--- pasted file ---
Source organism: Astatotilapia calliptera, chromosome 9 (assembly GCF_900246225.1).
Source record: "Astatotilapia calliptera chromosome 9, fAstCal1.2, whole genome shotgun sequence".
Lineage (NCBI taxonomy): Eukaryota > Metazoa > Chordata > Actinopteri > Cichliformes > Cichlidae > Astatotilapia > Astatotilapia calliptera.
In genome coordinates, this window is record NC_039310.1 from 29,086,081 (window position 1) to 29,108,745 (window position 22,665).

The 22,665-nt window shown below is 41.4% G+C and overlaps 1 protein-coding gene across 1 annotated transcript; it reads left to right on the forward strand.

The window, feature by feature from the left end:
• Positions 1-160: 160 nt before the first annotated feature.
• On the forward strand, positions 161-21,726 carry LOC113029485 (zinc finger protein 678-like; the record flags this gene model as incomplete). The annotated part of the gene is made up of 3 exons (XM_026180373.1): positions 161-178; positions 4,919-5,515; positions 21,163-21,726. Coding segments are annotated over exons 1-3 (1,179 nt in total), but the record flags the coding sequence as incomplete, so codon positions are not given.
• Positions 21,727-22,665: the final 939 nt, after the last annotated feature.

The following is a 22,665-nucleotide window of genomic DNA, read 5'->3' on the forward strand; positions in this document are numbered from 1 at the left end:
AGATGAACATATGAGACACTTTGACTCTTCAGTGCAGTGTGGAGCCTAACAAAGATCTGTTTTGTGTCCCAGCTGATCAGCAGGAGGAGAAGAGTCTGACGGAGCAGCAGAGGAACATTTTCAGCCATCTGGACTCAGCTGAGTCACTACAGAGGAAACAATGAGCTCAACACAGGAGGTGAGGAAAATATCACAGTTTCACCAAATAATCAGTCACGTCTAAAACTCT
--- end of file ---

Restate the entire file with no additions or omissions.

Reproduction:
Source organism: Astatotilapia calliptera, chromosome 9 (assembly GCF_900246225.1).
Source record: "Astatotilapia calliptera chromosome 9, fAstCal1.2, whole genome shotgun sequence".
Lineage (NCBI taxonomy): Eukaryota > Metazoa > Chordata > Actinopteri > Cichliformes > Cichlidae > Astatotilapia > Astatotilapia calliptera.
In genome coordinates, this window is record NC_039310.1 from 29,086,081 (window position 1) to 29,108,745 (window position 22,665).

The 22,665-nt window shown below is 41.4% G+C and overlaps 1 protein-coding gene across 1 annotated transcript; it reads left to right on the forward strand.

The window, feature by feature from the left end:
• Positions 1-160: 160 nt before the first annotated feature.
• On the forward strand, positions 161-21,726 carry LOC113029485 (zinc finger protein 678-like; the record flags this gene model as incomplete). The annotated part of the gene is made up of 3 exons (XM_026180373.1): positions 161-178; positions 4,919-5,515; positions 21,163-21,726. Coding segments are annotated over exons 1-3 (1,179 nt in total), but the record flags the coding sequence as incomplete, so codon positions are not given.
• Positions 21,727-22,665: the final 939 nt, after the last annotated feature.

The following is a 22,665-nucleotide window of genomic DNA, read 5'->3' on the forward strand; positions in this document are numbered from 1 at the left end:
AGATGAACATATGAGACACTTTGACTCTTCAGTGCAGTGTGGAGCCTAACAAAGATCTGTTTTGTGTCCCAGCTGATCAGCAGGAGGAGAAGAGTCTGACGGAGCAGCAGAGGAACATTTTCAGCCATCTGGACTCAGCTGAGTCACTACAGAGGAAACAATGAGCTCAACACAGGAGGTGAGGAAAATATCACAGTTTCACCAAATAATCAGTCACGTCTAAAACTCT